Johnson County Alimony Lawyer
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Maintenance / Spousal Support / Alimony


Maintenance is also known as spousal support or alimony. These terms all mean the same under Kansas statute. The issue of maintenance can be the most hotly contested in a Kansas divorce. Most individuals do not like the idea of paying their ex support payments, especially if the individual receiving the payments is perceived by the payor spouse as being the "bad actor!"




What is the purpose of maintenance?

Usually, maintenance is provided to allow the "non-breadwinning" spouse to transition into his or her post-divorce life. The idea is that the payee spouse should take the period of time he or she is receiving the maintenance to build up job skills, or re-train in a field, for the purpose of bringing in income moving forward. It is to be transitional. The purpose is not to subsidize a permanent lifestyle.


Will I have to pay maintenance? (or Will I be able to receive maintenance?)

The Kansas statute gives virtually no guidance on this issue. The statute says that a Court may order maintenance in a Temporary Order or Decree of Divorce "in an amount the court finds to be just, fair and equitable under all of the circumstances." The most important consideration set forth in the case law is, however, the needs of one party and the ability of the other party to pay. There is no presumption that a party in a divorce is to receive maintenance. A need must be demonstrated. The easiest way to show this is through a Kansas Domestic Relations Affidavit (DRA). Page three (3) of the form allows a party to show the Court his or her budget. If a party is in the red, this is a good first step in showing the Court a need for maintenance.

If a party is successful in showing a need, there must be a showing that there is an ability to pay from the other party. Again, a DRA is a good place to start in this analysis.

Along with the above basic inquiry, a Court may consider the following:

a. Present income of the parties;
b. Prospective earning capacity of the parties;
c. Property owned by the parties (perhaps a review of the parties' asset an debt distribution resulting from the divorce);
d. Sacrifices by one party to assist the other in his or her education or career;
e. Length of the marriage; and/or
f. Health or medical needs.

The above list is not all-inclusive. Each case is taken on its own merits


If I am ordered to pay maintenance, how much will I pay?

In Kansas, there is a general guideline on this issue, but it is only that: a guideline. It is not in a statute, it is not a regulation, it is not a Supreme Court Order, it is not a Rule of Procedure. It is merely a starting point for the conversation. The guideline is 20% of the difference of the parties' earning capacities. If one of the parties does not work outside the house, it is this practitioner's experience that the Court will impute income to the party at minimum wage ($1,256 per month). Thus, if one party earns gross pay of $8,000 per month, and the other is imputed income of minimum wage, the monthly maintenance obligation would be: $1,348.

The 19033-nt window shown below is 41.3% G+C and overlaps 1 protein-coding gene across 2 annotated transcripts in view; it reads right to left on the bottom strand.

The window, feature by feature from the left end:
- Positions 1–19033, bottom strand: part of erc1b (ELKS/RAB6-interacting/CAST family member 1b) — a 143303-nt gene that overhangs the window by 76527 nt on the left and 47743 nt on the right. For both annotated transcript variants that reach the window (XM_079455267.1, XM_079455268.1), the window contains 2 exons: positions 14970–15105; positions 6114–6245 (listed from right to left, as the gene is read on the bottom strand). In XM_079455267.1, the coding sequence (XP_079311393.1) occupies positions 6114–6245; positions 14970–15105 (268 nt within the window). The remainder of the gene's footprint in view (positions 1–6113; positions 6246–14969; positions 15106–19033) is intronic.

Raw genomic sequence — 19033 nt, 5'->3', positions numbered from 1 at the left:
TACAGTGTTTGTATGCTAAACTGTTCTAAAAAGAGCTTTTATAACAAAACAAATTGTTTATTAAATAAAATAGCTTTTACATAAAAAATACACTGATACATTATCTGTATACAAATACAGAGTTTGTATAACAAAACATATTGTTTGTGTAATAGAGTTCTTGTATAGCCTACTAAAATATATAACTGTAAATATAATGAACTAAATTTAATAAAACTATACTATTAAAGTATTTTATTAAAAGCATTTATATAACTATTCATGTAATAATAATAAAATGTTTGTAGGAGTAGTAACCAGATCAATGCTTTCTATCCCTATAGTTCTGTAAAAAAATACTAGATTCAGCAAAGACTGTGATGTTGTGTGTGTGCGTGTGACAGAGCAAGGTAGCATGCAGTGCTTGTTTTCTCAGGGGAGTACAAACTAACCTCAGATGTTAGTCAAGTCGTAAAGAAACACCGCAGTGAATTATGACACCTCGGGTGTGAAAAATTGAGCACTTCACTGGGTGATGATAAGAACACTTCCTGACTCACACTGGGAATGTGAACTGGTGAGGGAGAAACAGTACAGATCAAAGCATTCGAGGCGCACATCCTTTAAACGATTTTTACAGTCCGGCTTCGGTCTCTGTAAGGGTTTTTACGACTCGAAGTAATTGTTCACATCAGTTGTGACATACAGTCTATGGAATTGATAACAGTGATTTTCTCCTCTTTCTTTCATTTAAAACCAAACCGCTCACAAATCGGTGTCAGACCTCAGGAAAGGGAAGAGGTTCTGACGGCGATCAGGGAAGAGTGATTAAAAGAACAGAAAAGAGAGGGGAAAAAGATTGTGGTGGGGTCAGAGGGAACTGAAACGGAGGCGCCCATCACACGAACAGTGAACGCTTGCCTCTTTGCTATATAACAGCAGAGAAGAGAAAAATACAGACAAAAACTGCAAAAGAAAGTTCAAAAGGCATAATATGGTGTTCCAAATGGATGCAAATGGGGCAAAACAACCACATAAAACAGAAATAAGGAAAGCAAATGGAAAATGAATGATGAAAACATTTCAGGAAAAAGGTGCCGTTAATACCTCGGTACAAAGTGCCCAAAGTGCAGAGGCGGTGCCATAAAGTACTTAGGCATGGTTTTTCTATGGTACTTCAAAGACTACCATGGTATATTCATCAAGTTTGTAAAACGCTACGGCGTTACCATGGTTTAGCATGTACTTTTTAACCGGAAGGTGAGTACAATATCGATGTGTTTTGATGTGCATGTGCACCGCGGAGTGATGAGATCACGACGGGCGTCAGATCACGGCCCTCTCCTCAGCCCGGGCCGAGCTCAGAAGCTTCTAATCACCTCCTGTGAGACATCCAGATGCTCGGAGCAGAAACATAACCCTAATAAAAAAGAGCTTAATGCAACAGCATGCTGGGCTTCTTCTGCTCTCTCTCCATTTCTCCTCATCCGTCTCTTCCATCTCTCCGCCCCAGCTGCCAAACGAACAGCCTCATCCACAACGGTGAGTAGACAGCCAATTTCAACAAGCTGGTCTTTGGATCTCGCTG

Some judges put more stock than others in this "guideline" figure. Regardless, the number resulting from this simple math problem will virtually always serve as the starting point for purposes of settlement discussions and/or arguments to the Court. The factors set forth above in determining whether maintenance should be awarded at all, can be argued for purposes of reducing or increasing the amount of maintenance once this base amount is determined.

Many times, the numbers to put into the formula (i.e., the parties earning capacities) are an issue that is argued to the Court. Many times, a party believes that the other party is "intentionally underemployed" or "intentionally unemployed" for the purpose of requesting a greater maintenance payment. Kansas Courts are allowed to impute income to one or both parties if it becomes convinced that this situation exists.


If I am ordered to pay maintenance, how long will I have to pay?

Maintenance could be one simple lump sum payment. Usually, however, it is a series of monthly payments. Again, a guideline is in play; and again, the answer is not found in a statute, in a regulation, in a Supreme Court Order or a Rule of Procedure. The "guideline," "starting point," "rule of thumb" is: one-third of the length of the parties' marriage. The "end date" is normally the date of separation or the date the Petition for Divorce is filed, not the date the Decree of Divorce is entered. Some Courts may be open to using a "start date" prior to the date of the marriage if the parties lived together as a financially-unified household beforehand.

There are several factors which are regularly ordered in Kansas that will cause maintenance to cease. If the payee spouse remarries or "cohabitates" with another in a "marriage-like" relationship, maintenance will usually cease. If either of the parties dies, this usually will cause maintenance to cease. It is not unusual to settle a divorce action with a caveat that the payor spouse does not need to pay maintenance if he or she loses his or her job through no fault of his or her own.


Link mentioned in the video

Johnson County Family Law Bench Bar Guidelines

Contact Copley Roth and Davies for assistance in all of your family law matters.  We are experienced in divorce, custody modification, guardianship, and adoption.

 

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